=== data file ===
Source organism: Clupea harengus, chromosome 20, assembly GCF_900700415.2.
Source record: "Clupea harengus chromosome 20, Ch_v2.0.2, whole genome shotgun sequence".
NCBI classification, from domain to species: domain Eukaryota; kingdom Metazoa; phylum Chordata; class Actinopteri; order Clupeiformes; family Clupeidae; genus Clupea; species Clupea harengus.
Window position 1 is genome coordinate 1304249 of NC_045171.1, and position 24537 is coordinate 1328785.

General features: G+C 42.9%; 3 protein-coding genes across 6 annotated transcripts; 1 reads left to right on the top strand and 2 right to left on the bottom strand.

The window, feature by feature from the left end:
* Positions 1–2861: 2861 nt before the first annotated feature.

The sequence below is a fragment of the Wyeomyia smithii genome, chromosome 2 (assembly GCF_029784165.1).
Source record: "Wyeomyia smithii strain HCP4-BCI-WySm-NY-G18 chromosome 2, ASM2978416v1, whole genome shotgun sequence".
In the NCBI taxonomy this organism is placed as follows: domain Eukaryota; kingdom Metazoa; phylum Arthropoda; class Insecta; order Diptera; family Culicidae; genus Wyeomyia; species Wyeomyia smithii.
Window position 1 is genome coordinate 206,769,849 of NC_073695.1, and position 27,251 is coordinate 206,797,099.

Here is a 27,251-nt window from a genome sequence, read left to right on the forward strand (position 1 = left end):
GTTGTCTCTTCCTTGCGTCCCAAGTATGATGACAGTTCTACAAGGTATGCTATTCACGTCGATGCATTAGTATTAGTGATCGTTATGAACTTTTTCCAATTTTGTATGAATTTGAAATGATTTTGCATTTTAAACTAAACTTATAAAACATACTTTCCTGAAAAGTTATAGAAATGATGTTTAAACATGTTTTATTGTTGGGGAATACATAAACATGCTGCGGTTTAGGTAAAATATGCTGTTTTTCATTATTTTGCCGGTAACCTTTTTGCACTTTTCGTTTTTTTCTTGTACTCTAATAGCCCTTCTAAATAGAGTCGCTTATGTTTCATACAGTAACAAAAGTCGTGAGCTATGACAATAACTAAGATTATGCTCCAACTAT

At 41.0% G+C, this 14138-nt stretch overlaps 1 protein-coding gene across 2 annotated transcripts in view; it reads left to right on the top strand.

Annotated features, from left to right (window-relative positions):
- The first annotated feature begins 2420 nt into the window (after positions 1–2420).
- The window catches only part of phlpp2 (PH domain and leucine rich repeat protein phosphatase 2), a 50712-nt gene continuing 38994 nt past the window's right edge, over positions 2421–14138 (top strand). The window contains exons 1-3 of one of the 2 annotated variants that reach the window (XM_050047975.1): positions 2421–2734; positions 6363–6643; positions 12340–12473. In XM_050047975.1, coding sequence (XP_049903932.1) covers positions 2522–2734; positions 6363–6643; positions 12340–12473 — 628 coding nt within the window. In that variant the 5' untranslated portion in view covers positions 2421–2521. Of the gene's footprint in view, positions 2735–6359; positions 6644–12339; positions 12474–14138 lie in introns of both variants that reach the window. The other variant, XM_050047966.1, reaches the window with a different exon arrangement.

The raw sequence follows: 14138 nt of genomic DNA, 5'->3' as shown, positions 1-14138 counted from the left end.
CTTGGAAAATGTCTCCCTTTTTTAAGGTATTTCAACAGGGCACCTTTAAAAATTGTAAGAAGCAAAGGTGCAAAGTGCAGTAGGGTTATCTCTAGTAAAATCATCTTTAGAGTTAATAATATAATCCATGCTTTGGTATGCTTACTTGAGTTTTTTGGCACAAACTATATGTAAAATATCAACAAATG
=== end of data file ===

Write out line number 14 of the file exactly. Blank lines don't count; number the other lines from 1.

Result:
At 41.0% G+C, this 14138-nt stretch overlaps 1 protein-coding gene across 2 annotated transcripts in view; it reads left to right on the top strand.